“With the expansion of our community outreach activities this year, Vail Jazz is offering this incredible webcast series as an accessible, informal option for music lovers in our community to gather and enjoy great jazz performances,” said Robin Litt, executive director. “While live concerts are core to our summer festival and winter series, this series is a great opportunity for those infrequent jazz listeners to explore the genre in a really fun, casual way. Our partnership with Jazz at Lincoln Center speaks to a shared goal of both of our organizations, to expand the audience of this exceptional American art form. Come early to secure your seats for this growing series of shows!”

Visit www.vailjazz.org or call 970-479-6146 to learn more.

Catch live jazz at Solantro’s in Vail

world-champsVAIL — Enjoy nights of free live jazz in the heart of Vail Village as part of the 2015 FIS Alpine World Ski Championships each night through Saturday.

Jazz, a truly American art form, will permeate through Vail Village each night during the Championships festivities.

Solantro’s at the top of Bridge Street (formerly The Tap Room) is host to live music each night from 9 to 11 p.m. And while there’s live concerts at Championships Plaza every night, guests and locals can enjoy the intimate setting that Solantro’s provides each night starting at 9 p.m. with free live jazz.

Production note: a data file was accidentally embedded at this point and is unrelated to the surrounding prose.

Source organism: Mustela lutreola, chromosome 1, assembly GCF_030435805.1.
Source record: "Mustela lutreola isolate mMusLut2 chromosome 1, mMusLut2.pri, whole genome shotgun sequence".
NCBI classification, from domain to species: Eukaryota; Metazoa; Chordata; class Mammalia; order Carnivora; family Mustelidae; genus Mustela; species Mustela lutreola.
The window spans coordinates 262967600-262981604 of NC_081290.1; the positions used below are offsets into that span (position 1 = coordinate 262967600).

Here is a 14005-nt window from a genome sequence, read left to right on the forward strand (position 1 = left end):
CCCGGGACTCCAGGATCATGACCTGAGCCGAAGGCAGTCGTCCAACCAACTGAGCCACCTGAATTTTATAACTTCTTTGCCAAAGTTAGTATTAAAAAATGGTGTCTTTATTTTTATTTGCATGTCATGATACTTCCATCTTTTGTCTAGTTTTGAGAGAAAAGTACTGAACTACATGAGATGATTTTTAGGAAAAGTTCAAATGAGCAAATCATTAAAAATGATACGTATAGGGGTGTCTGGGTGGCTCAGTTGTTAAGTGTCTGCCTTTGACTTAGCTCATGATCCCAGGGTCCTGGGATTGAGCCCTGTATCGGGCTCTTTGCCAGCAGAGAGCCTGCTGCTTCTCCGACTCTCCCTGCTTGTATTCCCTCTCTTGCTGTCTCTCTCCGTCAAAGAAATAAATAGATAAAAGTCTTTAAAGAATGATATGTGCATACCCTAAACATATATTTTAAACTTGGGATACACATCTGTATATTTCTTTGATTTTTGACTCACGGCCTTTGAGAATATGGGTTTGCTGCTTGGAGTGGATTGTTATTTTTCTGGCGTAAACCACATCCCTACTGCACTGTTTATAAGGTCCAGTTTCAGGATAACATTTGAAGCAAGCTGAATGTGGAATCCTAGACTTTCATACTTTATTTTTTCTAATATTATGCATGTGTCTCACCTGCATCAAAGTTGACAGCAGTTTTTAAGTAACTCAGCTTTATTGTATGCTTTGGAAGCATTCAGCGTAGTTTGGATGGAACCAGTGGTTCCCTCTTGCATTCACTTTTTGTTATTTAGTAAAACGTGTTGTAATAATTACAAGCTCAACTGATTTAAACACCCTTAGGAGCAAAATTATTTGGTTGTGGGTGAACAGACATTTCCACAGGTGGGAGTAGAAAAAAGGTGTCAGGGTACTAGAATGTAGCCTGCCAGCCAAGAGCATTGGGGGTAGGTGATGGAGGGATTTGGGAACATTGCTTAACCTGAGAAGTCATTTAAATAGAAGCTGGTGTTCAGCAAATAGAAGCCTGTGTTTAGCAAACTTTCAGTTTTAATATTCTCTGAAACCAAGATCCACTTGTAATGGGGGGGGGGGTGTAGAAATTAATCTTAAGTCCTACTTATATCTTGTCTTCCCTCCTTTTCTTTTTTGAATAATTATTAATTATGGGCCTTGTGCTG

JAZZ LINEUP

On Monday, Denver saxophone sensation Bob Rebholz will join Justin Allison. The two will soon release a much-anticipated CD together. On Tuesday, the Delta Sonics Duo will perform. On Wednesday, Gary Regina Tranceport will perform. The duo is made up of the talented saxophonist Gary Regina with local drummer Brian Loftus. Regina may even show his extraordinary talent of playing two saxes at one time. Thursday brings the return of Justin Allison and Bob Rebholz. On Friday, catch the After Midnight Trio of Roger Campbell (clarinet), Jerry Weiss (keyboard) and Ced Forsyth (bass). The trio is another regular fixture during Vail Jazz Festival’s Sunday series, Jazz @ The Market, and in demand on the Denver music scene. On Saturday, Gary Regina Tranceport will perform again.